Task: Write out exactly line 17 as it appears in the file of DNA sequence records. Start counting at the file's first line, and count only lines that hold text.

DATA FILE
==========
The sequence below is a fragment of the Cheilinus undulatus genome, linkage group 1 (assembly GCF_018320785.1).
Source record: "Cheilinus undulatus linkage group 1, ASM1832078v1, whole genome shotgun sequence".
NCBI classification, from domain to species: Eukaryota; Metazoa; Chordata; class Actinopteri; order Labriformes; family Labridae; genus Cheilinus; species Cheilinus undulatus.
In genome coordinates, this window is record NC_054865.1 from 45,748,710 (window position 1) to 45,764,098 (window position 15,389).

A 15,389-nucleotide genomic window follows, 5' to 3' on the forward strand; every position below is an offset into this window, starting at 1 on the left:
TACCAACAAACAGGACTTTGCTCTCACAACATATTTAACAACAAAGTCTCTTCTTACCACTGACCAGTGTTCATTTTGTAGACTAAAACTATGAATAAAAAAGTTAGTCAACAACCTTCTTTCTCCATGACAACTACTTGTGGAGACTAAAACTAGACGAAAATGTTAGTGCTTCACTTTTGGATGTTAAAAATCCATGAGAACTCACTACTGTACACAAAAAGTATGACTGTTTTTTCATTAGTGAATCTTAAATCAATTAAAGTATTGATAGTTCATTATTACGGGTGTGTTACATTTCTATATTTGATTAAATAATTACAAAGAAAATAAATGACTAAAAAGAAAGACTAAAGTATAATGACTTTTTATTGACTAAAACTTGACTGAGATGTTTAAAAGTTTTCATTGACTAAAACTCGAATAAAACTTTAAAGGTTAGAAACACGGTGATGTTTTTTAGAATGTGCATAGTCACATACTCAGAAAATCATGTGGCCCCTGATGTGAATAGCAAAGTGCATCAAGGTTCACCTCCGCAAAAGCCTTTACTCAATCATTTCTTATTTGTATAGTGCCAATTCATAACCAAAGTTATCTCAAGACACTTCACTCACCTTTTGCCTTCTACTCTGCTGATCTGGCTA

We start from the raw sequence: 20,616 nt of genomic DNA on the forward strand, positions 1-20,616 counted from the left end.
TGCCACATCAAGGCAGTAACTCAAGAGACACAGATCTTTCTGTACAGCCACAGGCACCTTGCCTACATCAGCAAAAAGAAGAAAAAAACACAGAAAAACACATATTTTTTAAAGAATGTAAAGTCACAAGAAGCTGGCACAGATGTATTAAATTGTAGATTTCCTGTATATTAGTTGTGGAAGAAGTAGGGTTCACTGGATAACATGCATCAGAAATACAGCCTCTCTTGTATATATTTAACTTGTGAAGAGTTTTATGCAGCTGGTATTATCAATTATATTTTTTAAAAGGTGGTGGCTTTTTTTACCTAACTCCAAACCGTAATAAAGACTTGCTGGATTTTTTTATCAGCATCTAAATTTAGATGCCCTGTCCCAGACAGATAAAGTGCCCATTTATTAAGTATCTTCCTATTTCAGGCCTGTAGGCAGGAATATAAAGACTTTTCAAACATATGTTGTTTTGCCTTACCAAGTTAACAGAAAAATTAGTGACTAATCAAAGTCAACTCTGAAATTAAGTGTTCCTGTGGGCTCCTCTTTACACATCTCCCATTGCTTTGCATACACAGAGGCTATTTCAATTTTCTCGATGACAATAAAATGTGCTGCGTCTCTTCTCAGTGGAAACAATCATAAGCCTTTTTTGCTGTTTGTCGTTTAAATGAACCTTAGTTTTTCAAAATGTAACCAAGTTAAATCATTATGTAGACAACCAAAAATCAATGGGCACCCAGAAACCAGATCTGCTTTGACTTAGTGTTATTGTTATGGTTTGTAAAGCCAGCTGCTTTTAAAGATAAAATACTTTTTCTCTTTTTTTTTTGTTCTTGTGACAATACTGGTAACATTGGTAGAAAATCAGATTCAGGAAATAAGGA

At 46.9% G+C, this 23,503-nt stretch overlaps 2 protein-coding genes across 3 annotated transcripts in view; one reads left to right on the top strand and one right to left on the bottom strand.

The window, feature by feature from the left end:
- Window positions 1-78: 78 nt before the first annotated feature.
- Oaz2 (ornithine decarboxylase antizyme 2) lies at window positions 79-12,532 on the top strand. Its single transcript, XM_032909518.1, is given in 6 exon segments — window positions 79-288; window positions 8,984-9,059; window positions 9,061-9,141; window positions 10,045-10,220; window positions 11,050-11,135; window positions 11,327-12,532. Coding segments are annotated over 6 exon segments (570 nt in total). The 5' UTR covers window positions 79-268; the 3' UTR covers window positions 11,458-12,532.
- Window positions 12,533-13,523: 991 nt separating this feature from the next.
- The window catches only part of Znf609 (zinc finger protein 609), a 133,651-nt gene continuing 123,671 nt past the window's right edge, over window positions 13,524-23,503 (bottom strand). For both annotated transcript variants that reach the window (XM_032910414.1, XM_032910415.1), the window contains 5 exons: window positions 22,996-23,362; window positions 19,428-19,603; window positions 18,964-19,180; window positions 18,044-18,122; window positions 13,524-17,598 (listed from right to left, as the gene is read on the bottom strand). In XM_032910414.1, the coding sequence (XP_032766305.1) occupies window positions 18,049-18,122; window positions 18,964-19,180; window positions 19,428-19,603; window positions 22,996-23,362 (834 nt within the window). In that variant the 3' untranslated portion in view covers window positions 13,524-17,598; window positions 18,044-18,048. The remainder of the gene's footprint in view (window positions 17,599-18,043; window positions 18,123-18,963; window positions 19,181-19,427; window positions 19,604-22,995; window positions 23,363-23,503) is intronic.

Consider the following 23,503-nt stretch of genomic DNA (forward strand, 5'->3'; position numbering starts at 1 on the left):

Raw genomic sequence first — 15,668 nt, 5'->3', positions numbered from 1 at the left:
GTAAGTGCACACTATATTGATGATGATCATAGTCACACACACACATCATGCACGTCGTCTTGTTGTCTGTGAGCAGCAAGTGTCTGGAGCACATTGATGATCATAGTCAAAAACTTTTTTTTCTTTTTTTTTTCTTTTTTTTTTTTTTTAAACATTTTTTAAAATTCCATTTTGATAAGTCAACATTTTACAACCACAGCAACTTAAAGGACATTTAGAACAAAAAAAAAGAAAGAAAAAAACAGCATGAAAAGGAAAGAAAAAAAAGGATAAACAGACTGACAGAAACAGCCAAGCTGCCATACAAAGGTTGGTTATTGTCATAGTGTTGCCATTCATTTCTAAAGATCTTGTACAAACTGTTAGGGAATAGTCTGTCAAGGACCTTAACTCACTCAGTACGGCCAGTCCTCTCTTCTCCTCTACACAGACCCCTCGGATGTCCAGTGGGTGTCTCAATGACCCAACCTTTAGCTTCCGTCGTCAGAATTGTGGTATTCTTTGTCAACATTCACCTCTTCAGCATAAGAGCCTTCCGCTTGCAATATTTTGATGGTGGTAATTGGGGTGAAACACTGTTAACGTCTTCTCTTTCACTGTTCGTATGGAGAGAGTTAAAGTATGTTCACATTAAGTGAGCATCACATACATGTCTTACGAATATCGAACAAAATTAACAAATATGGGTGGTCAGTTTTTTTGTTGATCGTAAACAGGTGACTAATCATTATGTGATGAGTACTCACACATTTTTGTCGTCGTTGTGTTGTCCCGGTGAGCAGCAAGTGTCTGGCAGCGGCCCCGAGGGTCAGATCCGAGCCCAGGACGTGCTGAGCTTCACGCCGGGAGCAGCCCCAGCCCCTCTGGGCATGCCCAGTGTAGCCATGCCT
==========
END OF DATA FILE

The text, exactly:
GTAAGTGCACACTATATTGATGATGATCATAGTCACACACACACATCATGCACGTCGTCTTGTTGTCTGTGAGCAGCAAGTGTCTGGAGCACATTGATGATCATAGTCAAAAACTTTTTTTTCTTTTTTTTTTCTTTTTTTTTTTTTTTAAACATTTTTTAAAATTCCATTTTGATAAGTCAACATTTTACAACCACAGCAACTTAAAGGACATTTAGAACAAAAAAAAAGAAAGAAAAAAACAGCATGAAAAGGAAAGAAAAAAAAGGATAAACAGACTGACAGAAACAGCCAAGCTGCCATACAAAGGTTGGTTATTGTCATAGTGTTGCCATTCATTTCTAAAGATCTTGTACAAACTGTTAGGGAATAGTCTGTCAAGGACCTTAACTCACTCAGTACGGCCAGTCCTCTCTTCTCCTCTACACAGACCCCTCGGATGTCCAGTGGGTGTCTCAATGACCCAACCTTTAGCTTCCGTCGTCAGAATTGTGGTATTCTTTGTCAACATTCACCTCTTCAGCATAAGAGCCTTCCGCTTGCAATATTTTGATGGTGGTAATTGGGGTGAAACACTGTTAACGTCTTCTCTTTCACTGTTCGTATGGAGAGAGTTAAAGTATGTTCACATTAAGTGAGCATCACATACATGTCTTACGAATATCGAACAAAATTAACAAATATGGGTGGTCAGTTTTTTTGTTGATCGTAAACAGGTGACTAATCATTATGTGATGAGTACTCACACATTTTTGTCGTCGTTGTGTTGTCCCGGTGAGCAGCAAGTGTCTGGCAGCGGCCCCGAGGGTCAGATCCGAGCCCAGGACGTGCTGAGCTTCACGCCGGGAGCAGCCCCAGCCCCTCTGGGCATGCCCAGTGTAGCCATGCCT